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A proposed hike in Illinois’ annual registration fee for electric vehicles, from $17.50 to $1,000, is being called unfair by current EV owners, and a sales disincentive by manufacturers — just as the new technology is beginning to gain broader traction.
“It’s outrageous,” said Nicoletta Skarlatos, 56, of Chicago, who bought a Tesla Model S five years ago. “I thought Illinois was progressive and would want to encourage EV ownership.”
Aimed at raising money to make overdue road improvements across Illinois, the proposed legislation would also more than double the state’s gas tax to 44 cents a gallon and raise the registration fee for standard vehicles to $148, from $98, among other elements.
But the kicker is a nearly 60-fold increase in the electric vehicle registration fee — one that is sure to cause sticker shock across a nascent segment of the auto industry, which has depended on government incentives to entice early adopters.
Hybrids and plug-in electric hybrids, which both use gas to supplement electric power, are not included in the $1,000 fee proposal.
The justification for the dramatic hike? Electric vehicles don’t provide the state with any gas tax revenue.
“There’s definitely a push, because electric vehicles don’t pay any gas taxes,” said Pete Sander, president of the Illinois Automobile Dealers Association.
Tesla said it opposes the Illinois fee increase. Electric truck startup Rivian, which is slated to begin production at its factory in downstate Normal next year, was more outspoken.
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“Imposing fees on EVs that are over 400 percent more than their gasoline-powered counterparts is not only unfair, it discourages promising new technology that will reduce our dependence on petroleum, reduce emissions, and promote the Illinois economy,” Rivian spokesman Michael McHale said.
The legislation, introduced this week by Democratic Sen. Martin Sandoval of Chicago, would raise about $2.4 billion in annual transportation funding, according to its backers. Sandoval did not respond to a request for comment Thursday on the proposed EV registration fee hike.
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Last year, electric vehicle sales topped 200,000, or about 2 percent of total U.S. auto sales, according to Edmunds, an auto research firm. Tesla is the market leader, but competitors include the Nissan Leaf and Chevy Bolt, with a host of new EVs from other manufacturers set to hit the market in the near future.
“Every automaker has broadcast loud and clear that the future of automotive is autonomous and electric,” Jeremy Acevedo, an analyst with Edmunds, said Thursday.
Acevedo said EV sales growth has been slower than some projected, with a dearth of models and not enough electric infrastructure — charging stations — to promote widespread adoption.
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A $7,500 federal tax incentive has helped consumers take the plunge. But once a manufacturer hits 200,000 electric vehicles delivered, the credit is cut in half, which is the case with Tesla. In fact, starting July 1, the tax incentive will be cut in half again at Tesla, to $1,875 per car.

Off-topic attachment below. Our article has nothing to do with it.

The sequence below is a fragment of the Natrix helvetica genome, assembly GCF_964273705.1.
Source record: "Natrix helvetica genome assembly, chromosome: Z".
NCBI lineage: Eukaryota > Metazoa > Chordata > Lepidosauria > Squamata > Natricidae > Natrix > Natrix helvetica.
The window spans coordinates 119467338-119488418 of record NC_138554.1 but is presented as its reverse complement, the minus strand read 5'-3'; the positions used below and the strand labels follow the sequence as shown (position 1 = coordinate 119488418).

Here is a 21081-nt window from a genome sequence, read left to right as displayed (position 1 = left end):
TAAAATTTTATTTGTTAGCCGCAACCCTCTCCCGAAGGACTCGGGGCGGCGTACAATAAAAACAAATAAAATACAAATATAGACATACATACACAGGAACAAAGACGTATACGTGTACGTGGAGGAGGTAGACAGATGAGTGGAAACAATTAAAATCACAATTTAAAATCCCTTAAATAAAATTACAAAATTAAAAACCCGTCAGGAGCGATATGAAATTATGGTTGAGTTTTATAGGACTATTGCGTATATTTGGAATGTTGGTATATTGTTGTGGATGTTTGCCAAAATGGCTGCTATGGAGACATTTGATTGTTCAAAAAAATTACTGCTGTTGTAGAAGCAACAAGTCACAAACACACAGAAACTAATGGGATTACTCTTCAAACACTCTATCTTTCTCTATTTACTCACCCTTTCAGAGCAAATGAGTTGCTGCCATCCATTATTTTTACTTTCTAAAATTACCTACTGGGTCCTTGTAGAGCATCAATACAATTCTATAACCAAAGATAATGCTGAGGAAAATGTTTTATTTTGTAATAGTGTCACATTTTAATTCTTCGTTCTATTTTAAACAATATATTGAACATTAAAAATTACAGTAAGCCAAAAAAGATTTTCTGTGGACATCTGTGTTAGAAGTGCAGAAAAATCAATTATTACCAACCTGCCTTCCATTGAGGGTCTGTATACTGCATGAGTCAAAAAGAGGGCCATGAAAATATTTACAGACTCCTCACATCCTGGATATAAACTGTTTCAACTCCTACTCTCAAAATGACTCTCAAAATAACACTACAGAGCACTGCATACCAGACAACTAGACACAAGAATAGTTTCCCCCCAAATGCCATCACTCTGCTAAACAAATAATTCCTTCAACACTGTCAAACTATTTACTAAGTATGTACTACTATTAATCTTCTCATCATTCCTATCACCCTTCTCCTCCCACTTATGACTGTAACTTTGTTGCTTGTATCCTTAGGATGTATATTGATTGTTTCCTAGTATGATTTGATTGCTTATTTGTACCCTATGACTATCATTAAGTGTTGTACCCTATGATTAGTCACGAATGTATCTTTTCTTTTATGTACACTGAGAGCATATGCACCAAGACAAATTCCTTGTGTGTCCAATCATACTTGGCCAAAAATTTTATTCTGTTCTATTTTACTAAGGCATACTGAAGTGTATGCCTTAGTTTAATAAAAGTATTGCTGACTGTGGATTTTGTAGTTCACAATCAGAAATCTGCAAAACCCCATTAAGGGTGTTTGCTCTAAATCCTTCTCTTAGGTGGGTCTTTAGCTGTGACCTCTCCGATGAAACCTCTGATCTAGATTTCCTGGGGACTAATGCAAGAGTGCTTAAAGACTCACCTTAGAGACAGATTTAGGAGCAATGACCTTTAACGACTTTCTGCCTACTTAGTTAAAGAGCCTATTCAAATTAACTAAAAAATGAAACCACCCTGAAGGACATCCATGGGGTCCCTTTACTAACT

At the other end of the spectrum, Nissan, which sold 14,713 Leafs in the U.S. last year, has yet to hit the 200,000 cumulative sales mark and still qualifies for the full $7,500 federal tax credit. Retail price for the car starts at less than $30,000, before incentives.
A disincentive, such as the Illinois registration fee, could significantly slow sales momentum, Acevedo said.
“Certainly, going from $17.50 to $1,000 in terms of registration, isn’t going to move the needle in the direction the industry is hoping,” Acevedo said.
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Illinois ranked seventh in EV sales last year, at 6,400 vehicles. There were about 15,000 electric vehicles registered in the state as of last month, but analysts project that number could increase dramatically in the coming years as manufacturers ramp up production, customers warm to adoption, and more and better charging stations come online.
A recent study by the Citizens Utility Board projected the number of electric vehicles registered in Illinois to hit at least 690,000 by 2030, but could reach as high as 2.2 million if the state embarks on an “aggressive effort to reduce carbon emissions.”
The proposed electric vehicle registration fee hike would certainly run counter to such efforts, according to CUB spokesman Jim Chilsen.
“The proposed fee increase is way too high,” Chilsen said. “It’s punitive, it’s unfair and it goes against Illinois’ transportation trends and needs. It won’t be long before we’re all driving in an EV world — out of necessity. We need EVs, not only to reduce pollution but also to keep down our personal driving costs and the costs of the power grid.”
For Skarlatos, a self-employed software developer who bought her Tesla using $7,500 in federal incentives and $4,000 in state incentives, the idea of suddenly having to pay a $1,000 registration fee to own an electric vehicle in Illinois is “unfair,” and would have dissuaded her from an environmentally motivated purchase. The $11,500 in incentives, she said, persuaded her to take the plunge.
“This is going to make people not want to buy EVs,” she said.
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